The majority in Jones v. Bonta said “the tradition of young adults keeping and bearing arms is deep-rooted in English law and custom” and that militias in colonial America often required those 18 and older to possess guns, and some militia members were as young as 16.

The court noted that young adults are barred from purchasing handguns but may purchase certain long guns, such as shotguns, if they possess a hunting license (a regulation the court upheld in the same opinion). But shotguns are not as ideal for self-defense as certain semi-automatic rifles, the court said.

“Semi-automatic rifles are able to defeat modern body armor, have a much longer range than shotguns and are more effective in protecting roaming kids on large homesteads, are much more precise and capable at preventing collateral damage, and are typically easier for small young adults to use and handle,” the 9th Circuit court said. “Thus, we hold that California’s ban is a severe burden on the core Second Amendment right of self-defense in the home.”

The dissenting judge highlighted evidence that “young adults are disproportionately more likely to commit violent crimes in general and gun violence specifically than older adults.”

“The state legislature manifestly was entitled to have considered the disproportionate commission of violent gun crimes by young adults, the fact that most mass shooters purchase weapons legally, and the fact that semi-automatic weapons have been the weapons of choice in many of the deadliest shootings in recent history, as eminently reasonable bases to curtail the ability of young adults to purchase or receive transfer of semi-automatic rifles,” the judge said.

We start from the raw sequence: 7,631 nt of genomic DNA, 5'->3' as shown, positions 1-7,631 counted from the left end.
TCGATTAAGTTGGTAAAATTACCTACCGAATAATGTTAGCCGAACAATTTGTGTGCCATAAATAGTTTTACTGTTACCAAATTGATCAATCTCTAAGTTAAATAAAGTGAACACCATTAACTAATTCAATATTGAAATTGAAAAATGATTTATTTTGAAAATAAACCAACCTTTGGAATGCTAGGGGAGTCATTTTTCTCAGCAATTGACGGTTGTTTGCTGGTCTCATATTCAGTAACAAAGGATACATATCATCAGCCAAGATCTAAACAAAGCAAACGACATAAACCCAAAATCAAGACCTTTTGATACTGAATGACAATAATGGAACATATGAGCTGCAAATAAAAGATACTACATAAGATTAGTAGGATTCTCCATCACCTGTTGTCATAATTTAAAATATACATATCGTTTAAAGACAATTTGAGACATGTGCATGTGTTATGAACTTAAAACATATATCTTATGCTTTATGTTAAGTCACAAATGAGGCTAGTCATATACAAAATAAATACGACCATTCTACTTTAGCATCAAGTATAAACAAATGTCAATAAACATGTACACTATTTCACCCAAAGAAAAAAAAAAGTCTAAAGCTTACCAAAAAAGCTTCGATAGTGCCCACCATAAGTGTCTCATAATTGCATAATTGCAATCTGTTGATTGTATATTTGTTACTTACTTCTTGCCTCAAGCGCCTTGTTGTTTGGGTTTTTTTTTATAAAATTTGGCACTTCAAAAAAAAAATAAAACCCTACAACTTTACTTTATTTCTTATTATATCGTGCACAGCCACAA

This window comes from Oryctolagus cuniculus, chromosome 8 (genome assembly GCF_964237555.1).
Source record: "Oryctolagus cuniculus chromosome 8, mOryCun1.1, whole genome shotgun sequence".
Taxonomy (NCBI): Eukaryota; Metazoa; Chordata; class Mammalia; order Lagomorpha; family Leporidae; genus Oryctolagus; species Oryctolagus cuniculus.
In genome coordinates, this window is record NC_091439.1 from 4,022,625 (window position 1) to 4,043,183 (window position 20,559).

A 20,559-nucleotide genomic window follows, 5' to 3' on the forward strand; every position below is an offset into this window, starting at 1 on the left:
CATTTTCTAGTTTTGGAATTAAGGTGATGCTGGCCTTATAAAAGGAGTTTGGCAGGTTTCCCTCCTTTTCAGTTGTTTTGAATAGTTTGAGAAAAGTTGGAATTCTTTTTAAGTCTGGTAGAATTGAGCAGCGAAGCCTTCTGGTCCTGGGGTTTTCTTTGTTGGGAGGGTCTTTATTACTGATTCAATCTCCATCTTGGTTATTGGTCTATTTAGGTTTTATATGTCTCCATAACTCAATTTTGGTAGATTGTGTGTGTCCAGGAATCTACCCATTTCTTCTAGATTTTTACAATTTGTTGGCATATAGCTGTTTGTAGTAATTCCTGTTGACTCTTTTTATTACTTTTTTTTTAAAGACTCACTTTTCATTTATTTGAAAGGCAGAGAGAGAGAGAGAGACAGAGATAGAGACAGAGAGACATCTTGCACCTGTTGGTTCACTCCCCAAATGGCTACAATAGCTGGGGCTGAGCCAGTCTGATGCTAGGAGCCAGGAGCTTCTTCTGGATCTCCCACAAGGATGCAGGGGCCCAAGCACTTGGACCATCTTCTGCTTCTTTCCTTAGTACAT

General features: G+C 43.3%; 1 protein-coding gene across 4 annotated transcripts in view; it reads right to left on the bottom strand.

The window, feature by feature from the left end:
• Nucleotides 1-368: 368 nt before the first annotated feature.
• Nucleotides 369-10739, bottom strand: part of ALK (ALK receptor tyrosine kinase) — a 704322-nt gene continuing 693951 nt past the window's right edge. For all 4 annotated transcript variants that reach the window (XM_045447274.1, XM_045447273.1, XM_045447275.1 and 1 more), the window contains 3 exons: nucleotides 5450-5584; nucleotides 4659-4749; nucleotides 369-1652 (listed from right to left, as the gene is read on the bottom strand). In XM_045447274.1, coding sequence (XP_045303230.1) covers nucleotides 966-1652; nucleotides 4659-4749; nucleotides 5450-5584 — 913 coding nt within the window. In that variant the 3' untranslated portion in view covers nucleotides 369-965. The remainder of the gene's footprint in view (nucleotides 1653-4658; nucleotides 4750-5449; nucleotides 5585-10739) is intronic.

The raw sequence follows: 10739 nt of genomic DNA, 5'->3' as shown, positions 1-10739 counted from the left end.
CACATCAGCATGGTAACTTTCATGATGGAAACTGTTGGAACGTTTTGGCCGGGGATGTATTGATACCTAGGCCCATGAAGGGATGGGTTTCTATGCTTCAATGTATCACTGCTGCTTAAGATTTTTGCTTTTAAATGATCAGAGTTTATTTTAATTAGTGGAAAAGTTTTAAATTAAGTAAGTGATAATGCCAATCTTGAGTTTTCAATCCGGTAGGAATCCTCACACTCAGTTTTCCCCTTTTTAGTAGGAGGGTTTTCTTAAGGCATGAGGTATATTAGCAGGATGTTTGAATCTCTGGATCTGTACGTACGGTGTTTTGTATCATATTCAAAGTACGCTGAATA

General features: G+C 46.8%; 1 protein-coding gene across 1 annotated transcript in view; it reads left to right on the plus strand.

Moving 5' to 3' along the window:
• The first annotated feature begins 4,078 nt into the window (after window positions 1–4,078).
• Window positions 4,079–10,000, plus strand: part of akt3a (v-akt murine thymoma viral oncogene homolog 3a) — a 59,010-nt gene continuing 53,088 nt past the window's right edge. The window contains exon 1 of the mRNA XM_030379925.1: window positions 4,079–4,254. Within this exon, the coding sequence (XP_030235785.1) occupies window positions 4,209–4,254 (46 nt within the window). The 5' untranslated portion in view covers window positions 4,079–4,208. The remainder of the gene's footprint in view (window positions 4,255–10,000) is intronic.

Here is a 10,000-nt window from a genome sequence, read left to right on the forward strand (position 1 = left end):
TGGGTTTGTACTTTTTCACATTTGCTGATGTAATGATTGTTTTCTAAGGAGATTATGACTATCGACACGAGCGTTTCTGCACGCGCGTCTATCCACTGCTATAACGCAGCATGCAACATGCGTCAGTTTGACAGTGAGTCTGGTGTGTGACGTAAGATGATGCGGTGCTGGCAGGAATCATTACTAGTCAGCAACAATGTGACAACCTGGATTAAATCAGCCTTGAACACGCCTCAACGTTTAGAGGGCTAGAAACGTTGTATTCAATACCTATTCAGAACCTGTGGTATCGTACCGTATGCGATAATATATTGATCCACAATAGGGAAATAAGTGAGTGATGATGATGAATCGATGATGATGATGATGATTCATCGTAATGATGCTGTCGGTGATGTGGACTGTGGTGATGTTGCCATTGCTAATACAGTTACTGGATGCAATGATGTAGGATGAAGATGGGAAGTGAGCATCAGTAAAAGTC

The case attracted friend-of-the-court briefs from most of the same gun-control groups that filed in the New York case in the Supreme Court, as well as briefs from both the American Federation of Teachers and the National Education Association.

The NEA brief says that the challengers’ “expansive conception” of the right of young adults to bear arms “would inhibit the ability of state and local legislatures and school boards around the country to grapple with how to best protect students from the threat of gun violence.”

Sanchez-Gomez of the Giffords Center, whose group filed a brief supporting the California limits, said the 9th Circuit majoritywas “callous and ignored social-science research about the ability of young adults to reason through the consequences of their actions.”

The state was likely to ask the 9th Circuit for a rehearing before a larger panel of judges, she said.